Georgie clucked her tongue. "Kendall, you could be old and gray by the time that happens. Where's your ambition? Your dreams?"
Kendall had plenty of dreams. She wanted a family of her own, a career she enjoyed, and a man who loved her. But those dreams were tucked safely inside her so that she wouldn't suffer any more pain or disappointment. "Look, I just choose to approach life more cautiously than you do. There's nothing wrong with that."
"All right. Fine," Georgie said with a shrug. "But honestly, Kendall, you really do need to start moving on with your life and stop being a loner. The way I see it, you're about one step away from becoming Brad."
Kendall's attention perked up at the mere mention of Georgie's older brother. Brad Mayer used to be one of her very best friends. She thought of him often but hadn't spoken to him since Georgie's wedding over a year ago. "Brad? What's the matter with him?"
"That's what I'd like to know," she said with an exasperated huff. "You'd think my brother would have had a girlfriend or two, since I'm married now and he can't butt into my life any longer. But no. He never goes out. I'm not the only one who's concerned, either — Walt's worried about him, too. Brad's been acting different lately. He's becoming ... crotchety."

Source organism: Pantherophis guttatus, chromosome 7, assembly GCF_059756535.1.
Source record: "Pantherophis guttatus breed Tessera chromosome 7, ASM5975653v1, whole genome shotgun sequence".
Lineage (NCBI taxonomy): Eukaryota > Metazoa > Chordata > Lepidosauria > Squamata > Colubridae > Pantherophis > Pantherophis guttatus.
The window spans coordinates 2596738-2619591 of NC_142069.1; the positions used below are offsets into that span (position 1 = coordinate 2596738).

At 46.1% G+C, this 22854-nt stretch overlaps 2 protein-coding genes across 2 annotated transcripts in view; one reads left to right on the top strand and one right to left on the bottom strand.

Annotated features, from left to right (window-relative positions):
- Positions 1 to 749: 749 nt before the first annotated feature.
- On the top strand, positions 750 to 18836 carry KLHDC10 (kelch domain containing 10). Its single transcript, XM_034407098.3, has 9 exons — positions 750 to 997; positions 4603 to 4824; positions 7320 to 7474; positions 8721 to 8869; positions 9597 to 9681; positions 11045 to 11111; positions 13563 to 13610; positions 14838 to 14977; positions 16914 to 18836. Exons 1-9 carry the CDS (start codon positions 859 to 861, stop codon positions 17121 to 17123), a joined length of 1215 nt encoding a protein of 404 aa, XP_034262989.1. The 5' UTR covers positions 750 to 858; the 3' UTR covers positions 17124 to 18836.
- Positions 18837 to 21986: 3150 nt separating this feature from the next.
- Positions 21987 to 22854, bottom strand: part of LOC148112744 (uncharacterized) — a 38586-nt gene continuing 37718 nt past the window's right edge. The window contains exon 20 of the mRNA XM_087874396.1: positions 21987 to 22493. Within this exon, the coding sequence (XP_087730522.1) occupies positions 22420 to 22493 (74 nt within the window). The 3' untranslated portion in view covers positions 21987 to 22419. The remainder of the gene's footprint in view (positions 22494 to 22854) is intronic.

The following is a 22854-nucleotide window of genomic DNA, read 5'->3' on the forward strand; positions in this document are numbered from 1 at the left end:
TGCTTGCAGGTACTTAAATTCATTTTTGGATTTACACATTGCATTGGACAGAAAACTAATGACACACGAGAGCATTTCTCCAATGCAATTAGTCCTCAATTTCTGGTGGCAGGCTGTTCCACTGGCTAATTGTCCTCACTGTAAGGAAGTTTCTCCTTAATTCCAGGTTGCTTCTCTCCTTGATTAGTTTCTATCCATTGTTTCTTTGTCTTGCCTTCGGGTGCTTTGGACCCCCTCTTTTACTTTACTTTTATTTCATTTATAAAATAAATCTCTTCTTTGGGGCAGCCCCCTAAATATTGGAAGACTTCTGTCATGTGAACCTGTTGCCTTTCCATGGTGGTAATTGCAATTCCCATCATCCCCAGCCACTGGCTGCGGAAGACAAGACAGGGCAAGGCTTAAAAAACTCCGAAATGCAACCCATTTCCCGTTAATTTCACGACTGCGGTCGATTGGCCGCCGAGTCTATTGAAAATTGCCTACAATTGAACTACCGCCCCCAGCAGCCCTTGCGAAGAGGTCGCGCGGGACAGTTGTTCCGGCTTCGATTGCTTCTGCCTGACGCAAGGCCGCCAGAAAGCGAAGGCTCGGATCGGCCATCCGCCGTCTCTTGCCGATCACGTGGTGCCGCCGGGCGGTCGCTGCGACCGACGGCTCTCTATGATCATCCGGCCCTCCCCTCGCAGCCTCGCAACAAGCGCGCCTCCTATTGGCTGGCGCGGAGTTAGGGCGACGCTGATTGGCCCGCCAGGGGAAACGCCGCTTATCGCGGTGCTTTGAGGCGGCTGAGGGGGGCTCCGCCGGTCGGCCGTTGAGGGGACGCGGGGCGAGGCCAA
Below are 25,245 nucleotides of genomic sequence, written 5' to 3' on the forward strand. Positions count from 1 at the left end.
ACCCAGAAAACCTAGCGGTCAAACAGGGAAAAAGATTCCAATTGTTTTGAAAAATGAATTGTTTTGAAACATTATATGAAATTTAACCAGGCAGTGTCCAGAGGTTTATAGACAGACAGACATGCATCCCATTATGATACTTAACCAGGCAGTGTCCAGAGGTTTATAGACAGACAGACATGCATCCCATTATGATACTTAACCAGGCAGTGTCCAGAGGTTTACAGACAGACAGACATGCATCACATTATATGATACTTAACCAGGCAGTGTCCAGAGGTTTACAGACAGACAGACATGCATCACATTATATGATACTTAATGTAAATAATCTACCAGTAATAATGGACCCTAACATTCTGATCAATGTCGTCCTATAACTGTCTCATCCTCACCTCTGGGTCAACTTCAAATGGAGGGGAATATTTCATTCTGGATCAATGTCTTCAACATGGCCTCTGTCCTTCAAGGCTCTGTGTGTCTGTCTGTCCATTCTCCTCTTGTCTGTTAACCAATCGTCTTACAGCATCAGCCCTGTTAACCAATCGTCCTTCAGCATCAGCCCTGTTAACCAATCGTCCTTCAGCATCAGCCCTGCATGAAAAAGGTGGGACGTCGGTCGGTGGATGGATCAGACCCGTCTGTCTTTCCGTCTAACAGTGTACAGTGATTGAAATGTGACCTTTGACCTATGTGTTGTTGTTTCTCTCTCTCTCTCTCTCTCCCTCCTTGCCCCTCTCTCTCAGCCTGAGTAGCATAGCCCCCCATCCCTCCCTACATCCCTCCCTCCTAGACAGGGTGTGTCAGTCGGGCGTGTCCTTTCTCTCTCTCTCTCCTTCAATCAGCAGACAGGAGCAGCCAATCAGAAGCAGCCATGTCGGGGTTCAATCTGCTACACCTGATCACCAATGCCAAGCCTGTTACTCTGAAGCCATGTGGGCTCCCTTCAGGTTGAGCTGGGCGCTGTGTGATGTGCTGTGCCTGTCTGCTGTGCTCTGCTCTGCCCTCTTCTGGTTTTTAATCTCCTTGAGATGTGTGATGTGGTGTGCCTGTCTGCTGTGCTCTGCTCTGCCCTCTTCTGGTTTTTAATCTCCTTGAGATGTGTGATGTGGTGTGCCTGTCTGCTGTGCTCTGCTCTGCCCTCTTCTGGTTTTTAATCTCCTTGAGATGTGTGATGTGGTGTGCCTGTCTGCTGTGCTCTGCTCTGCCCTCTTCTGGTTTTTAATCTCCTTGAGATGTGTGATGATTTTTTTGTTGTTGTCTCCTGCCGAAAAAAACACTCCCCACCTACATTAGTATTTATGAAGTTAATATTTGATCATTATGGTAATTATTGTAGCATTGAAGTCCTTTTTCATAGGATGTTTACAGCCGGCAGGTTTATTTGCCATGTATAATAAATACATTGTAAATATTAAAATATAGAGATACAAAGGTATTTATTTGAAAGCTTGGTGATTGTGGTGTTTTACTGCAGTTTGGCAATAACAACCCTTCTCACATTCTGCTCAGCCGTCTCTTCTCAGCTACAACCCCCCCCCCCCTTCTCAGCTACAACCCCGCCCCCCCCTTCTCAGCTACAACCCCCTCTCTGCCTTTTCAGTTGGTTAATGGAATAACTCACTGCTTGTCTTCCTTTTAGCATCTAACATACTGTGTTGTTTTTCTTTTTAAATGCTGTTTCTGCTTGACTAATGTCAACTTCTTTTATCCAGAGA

Kendall burst into laughter. "Oh, please. Brad's way too young to be crotchety." Way too kind and good-looking, too. She had thought so since the first time she'd met him.
Georgie had been the one who first introduced Brad to her. Georgie lived with her brother after graduating from college and had invited Kendall over to their place for movie night. Brad had taken their chick-flick choice in stride and even stayed to watch it with them. Afterward, he'd ordered pizza and surprised them both by making the best margaritas. She and Brad found they both loved watching football and cheesy eighties movies, and something had just clicked between them. Eventually, he had become almost like family to her, even stopping by the restaurant at night while he was on duty to walk her to her car when her shift was done. Brad had such a wonderfully deprecating sense of humor, too. But Georgie was apparently oblivious to any positive attributes of her brother.
Georgie snorted. "Try telling him that. It's work, work, work with him. And when he's not working, he's working on getting more work with his new side job. Who would have thought a police officer would have so much free time on his hands?"
"Obviously crime is low thanks to him," Dee commented with a wink as she reached for her third muffin.
Georgie made a face. "Did you guys even know he has his own handyman business on the side now?"